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Scott Jagow: In Britain, Mervyn King has been reappointed head of the U.K.'s version of the Federal Reserve, the Bank of England. This is newsworthy because it looked like King was out. He took a stand against banks who got themselves in trouble with subprime investments. From London, Stephen Beard has more.
Stephen Beard: Mervyn King will now serve another five-year term as governor of the Bank of England.
Last fall, his reappointment seemed unlikely. He was widely attacked for not initially following the example of the Fed and pumping money into the system to ease the credit crisis. He said that would reward the banks for their reckless lending. He seemed to believe the banks should suffer more discomfort.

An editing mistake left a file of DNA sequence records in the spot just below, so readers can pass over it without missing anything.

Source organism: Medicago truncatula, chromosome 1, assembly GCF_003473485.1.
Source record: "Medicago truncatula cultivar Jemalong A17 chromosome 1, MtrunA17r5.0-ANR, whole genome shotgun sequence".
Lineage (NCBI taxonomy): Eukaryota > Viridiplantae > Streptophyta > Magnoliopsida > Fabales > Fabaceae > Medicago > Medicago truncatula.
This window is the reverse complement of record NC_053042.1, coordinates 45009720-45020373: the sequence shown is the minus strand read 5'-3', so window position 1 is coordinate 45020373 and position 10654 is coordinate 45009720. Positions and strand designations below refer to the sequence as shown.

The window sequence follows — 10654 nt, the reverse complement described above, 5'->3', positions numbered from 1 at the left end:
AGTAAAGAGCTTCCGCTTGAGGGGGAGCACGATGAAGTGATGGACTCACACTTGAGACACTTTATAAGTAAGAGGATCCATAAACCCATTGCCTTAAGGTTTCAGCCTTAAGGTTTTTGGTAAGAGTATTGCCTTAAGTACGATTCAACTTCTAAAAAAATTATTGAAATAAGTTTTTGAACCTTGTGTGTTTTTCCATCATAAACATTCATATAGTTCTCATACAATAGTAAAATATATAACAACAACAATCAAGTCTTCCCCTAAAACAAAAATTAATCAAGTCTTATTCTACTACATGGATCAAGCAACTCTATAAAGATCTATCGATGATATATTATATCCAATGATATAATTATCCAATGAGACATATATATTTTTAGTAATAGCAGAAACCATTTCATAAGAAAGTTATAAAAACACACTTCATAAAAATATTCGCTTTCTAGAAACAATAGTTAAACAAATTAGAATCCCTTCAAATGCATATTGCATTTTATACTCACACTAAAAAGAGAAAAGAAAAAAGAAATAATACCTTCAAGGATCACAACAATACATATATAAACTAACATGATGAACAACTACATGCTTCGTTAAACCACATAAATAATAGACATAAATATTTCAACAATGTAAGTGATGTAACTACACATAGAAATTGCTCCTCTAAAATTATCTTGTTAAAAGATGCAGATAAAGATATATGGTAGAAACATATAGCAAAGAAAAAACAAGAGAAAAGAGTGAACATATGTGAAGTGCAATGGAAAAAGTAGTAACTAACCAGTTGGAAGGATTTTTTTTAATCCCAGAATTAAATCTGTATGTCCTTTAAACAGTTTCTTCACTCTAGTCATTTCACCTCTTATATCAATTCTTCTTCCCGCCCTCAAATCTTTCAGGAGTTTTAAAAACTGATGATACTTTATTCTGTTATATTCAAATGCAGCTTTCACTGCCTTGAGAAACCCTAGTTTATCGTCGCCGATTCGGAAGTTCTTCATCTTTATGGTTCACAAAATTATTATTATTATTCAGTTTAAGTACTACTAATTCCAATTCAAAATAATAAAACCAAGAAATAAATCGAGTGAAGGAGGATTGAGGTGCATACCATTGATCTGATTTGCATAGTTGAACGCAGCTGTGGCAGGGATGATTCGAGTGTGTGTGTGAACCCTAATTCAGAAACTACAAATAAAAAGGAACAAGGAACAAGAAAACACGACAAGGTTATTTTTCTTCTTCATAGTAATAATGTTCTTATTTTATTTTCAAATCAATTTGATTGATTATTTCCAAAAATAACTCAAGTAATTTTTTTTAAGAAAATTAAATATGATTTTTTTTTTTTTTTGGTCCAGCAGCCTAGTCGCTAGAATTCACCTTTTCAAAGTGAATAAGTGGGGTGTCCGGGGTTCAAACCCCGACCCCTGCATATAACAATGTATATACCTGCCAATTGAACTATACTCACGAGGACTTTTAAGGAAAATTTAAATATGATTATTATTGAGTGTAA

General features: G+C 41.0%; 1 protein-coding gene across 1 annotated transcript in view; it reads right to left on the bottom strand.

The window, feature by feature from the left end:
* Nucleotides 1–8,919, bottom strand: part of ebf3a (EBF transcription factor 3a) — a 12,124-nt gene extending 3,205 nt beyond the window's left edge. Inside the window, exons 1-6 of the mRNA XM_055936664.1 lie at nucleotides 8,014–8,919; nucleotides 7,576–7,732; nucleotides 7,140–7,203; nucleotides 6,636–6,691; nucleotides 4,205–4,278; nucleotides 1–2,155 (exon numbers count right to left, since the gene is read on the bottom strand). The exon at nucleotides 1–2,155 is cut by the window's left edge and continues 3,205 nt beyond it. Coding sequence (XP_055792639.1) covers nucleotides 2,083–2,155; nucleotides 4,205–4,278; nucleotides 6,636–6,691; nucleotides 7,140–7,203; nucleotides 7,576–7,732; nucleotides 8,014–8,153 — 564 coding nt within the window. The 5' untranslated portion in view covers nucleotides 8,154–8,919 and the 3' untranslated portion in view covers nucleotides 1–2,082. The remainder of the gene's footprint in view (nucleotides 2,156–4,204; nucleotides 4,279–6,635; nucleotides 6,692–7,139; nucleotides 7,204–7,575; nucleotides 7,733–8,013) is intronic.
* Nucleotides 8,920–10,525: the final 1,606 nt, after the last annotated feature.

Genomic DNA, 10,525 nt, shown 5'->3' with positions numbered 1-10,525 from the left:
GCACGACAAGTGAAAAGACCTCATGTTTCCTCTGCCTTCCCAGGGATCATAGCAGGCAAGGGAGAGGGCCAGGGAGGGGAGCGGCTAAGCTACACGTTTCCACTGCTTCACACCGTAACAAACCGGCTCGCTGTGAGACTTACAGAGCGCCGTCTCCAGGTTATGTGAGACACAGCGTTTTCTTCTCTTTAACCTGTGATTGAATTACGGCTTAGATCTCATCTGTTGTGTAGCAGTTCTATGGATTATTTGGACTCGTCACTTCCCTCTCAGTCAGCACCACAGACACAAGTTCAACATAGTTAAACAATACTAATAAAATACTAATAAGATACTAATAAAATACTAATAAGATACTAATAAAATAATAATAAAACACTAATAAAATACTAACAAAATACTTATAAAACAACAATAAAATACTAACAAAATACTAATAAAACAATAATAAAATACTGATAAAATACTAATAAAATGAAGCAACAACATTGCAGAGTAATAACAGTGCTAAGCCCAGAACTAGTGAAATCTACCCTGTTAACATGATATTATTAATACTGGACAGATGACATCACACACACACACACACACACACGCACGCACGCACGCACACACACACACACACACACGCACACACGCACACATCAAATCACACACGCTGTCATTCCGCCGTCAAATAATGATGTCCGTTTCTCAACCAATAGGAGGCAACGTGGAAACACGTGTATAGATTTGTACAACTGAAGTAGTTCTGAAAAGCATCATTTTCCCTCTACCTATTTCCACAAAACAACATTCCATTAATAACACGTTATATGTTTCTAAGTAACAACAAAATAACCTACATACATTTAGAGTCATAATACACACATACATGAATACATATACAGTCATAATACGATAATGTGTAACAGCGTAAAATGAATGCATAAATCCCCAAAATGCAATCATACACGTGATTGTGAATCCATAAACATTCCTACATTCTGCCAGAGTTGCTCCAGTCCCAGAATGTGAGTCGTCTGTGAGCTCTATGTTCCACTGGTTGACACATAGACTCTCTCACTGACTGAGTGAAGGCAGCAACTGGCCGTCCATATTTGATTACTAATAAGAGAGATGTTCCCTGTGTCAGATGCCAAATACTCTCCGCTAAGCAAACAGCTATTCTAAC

Under pressure, King eventually changed tack, and flooded the money markets with cash.
Jonathon Loynes of the Capital Economics Consultancy says King's been reappointed for the sake of continuity:
Jonathon Loynes: There would have been a danger that the appointment of a new governor with whom the markets were much less familiar would have led to extra uncertainty in what is already a very difficult and uncertain period.
But King clearly remains unpopular with Britain's investments banks. Only two senior executives have welcomed his reappointment.
In London, this is Stephen Beard for Marketplace.